All citrus varieties are vulnerable to HLB, and because there is no cure, all of the existing groves and new plantings are susceptible to HLB. In the past decade, Florida’s orange production dropped from 170 million boxes (90 lb/box) in the 2007–08 season to ≈45 million boxes in the 2017–18 season (U.S. Department of Agriculture, 2018). In such conditions, vector control and intensive fertilization and irrigation are the two primary strategies adopted by Florida growers (Vashisth and Vincent, 2018). Florida citrus growers are desperately looking for a solution to HLB to improve tree health and productivity as well as keep the production cost as low as possible.

Early in the infection, HLB-affected trees suffer a significant root loss (Graham et al., 2013), and the CLas presence can be detected in the root system before the appearance of visible symptoms on the tree (Johnson et al., 2014). This potentially causes an imbalance between the root and shoot system and reduces the root-to-shoot ratio as compared with healthy plants. Consequently, the water and nutrient uptake is impeded (Kadyampakeni et al., 2014), the debilitated root system cannot support the existing aboveground canopy and fruit production, and, as a result, the tree health declines. Therefore, pruning to adjust the root-to-shoot ratio seems like a logical and rational choice. Nevertheless, Rouse et al. (2017) reported that severe (“buck horn”) pruning of HLB-affected trees did not result in tree health or yield improvement over a period of 5 years, whereas enhanced foliar nutritional treatment had an effect on yield but was not economically profitable. Overall, they speculated that a moderate pruning treatment might be beneficial for improving health and productivity of HLB-affected trees. On the other hand, many field research/observations suggest that the use of a constant and balanced irrigation and nutrition program (soil as well as foliar-applied) can improve the health and productivity of HLB-affected trees (Morgan et al., 2016; Schumann et al., 2012; Spann and Schumann, 2009). Recently, the use of CRF for new citrus plantings grown under HLB-prevalent conditions has been shown to be promising in improving growth and productivity (Vashisth and Grosser, 2018). Many growers in Florida have considered using CRF for HLB-affected trees; however, because of limited scientific literature on the use of CRF in mature HLB-affected trees and the high cost of CRF, its use has been limited. Therefore, the objective of this study was to evaluate different levels of pruning with the use of CRF to rehabilitate HLB-affected mature bearing trees.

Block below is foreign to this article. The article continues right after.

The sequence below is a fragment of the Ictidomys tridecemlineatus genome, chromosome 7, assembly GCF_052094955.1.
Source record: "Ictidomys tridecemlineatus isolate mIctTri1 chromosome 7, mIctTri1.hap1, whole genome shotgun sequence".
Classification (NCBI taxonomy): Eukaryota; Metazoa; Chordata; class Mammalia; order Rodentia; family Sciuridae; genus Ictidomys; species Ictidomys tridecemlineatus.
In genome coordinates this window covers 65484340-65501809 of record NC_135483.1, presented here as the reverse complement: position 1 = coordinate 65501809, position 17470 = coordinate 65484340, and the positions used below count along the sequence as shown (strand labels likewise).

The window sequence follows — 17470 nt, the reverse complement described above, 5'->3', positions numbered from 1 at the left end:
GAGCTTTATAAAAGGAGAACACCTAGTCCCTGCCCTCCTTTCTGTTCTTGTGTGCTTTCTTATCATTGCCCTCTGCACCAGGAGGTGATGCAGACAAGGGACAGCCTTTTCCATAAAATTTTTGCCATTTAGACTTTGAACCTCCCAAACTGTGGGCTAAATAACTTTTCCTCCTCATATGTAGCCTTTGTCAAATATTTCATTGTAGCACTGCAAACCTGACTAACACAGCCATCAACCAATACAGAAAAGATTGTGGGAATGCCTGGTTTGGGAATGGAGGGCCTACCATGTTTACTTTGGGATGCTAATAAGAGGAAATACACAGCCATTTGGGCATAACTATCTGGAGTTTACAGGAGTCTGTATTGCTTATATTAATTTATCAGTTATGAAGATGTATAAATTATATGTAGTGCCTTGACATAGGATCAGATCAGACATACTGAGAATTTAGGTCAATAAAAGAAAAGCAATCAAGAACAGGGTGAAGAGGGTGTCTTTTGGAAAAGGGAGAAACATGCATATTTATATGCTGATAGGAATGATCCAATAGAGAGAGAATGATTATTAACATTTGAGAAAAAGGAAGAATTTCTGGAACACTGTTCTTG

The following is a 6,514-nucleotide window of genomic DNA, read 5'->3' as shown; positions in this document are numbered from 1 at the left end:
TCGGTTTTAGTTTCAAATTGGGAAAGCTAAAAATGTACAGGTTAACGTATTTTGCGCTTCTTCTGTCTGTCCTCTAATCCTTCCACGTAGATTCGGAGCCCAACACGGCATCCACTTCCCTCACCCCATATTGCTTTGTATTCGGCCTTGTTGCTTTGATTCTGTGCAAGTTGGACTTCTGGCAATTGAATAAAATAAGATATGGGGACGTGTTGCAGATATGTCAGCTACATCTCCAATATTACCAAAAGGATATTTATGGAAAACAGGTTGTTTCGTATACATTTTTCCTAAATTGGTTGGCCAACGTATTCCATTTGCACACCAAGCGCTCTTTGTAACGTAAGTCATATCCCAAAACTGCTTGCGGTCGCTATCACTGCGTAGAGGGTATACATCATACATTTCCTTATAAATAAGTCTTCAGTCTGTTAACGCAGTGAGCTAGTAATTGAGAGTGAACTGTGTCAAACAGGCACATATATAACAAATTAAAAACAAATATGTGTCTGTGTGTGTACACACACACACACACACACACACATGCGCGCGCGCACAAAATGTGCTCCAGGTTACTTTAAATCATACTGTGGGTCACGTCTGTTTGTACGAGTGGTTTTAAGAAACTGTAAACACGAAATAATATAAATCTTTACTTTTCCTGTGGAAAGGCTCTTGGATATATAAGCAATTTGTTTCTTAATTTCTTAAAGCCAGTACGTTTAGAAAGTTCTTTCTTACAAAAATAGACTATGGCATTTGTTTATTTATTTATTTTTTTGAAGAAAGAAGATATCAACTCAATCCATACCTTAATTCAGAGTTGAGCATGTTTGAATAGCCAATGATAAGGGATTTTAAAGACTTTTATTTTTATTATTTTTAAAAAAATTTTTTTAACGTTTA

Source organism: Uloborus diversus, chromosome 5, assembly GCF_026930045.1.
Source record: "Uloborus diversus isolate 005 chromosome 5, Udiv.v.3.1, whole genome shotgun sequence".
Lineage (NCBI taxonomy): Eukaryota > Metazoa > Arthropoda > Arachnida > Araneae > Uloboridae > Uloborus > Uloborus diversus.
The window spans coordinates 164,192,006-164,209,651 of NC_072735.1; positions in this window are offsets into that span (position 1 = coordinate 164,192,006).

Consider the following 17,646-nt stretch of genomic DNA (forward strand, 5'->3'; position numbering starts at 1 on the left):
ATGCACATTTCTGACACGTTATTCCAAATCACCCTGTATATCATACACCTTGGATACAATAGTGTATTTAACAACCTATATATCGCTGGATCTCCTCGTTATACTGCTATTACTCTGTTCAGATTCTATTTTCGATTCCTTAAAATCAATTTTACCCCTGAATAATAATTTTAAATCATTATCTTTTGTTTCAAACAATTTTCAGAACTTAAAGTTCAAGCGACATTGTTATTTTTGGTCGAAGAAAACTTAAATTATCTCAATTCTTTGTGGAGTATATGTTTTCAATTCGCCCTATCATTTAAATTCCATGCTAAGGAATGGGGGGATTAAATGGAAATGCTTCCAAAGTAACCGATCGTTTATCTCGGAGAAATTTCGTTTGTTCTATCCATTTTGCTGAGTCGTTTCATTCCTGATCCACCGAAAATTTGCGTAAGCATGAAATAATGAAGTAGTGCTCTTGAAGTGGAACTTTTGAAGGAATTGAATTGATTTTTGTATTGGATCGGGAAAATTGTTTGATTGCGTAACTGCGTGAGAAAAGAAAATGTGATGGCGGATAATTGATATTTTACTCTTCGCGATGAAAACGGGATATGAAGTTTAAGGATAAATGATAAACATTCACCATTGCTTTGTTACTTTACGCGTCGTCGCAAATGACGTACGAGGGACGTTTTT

Materials and methods

Plant material and experimental design.

Fourteen-year-old ‘Hamlin’ orange trees on Swingle citrumelo rootstock, ≈12 ft in height, growing at an experimental grove at the University of Florida Citrus Research and Education Center in Lake Alfred, FL, were used in this experiment. Trees were regularly irrigated (via microsprinklers) and grown under standard commercial grove management practices, which included regular insect and disease control. The site was on the Mid-Florida Ridge and soil pH of the grove was identified in the ideal range, ranging from 6.5 to 7.2; therefore, no adjustments were made to alter soil or irrigation water pH. All of the trees in the plot showed symptoms for HLB and were confirmed positive for CLas. The experiment was set up as a completely randomized design with split-plot (n = 5), with pruning treatments as main plot and fertilizer treatments as subplots. Data were collected on at least six random trees within each subplot; the data trees were selected pretreatment based on their uniformity in canopy density and volume. The trees were monitored for 3 consecutive years (2015, 2016, and 2017).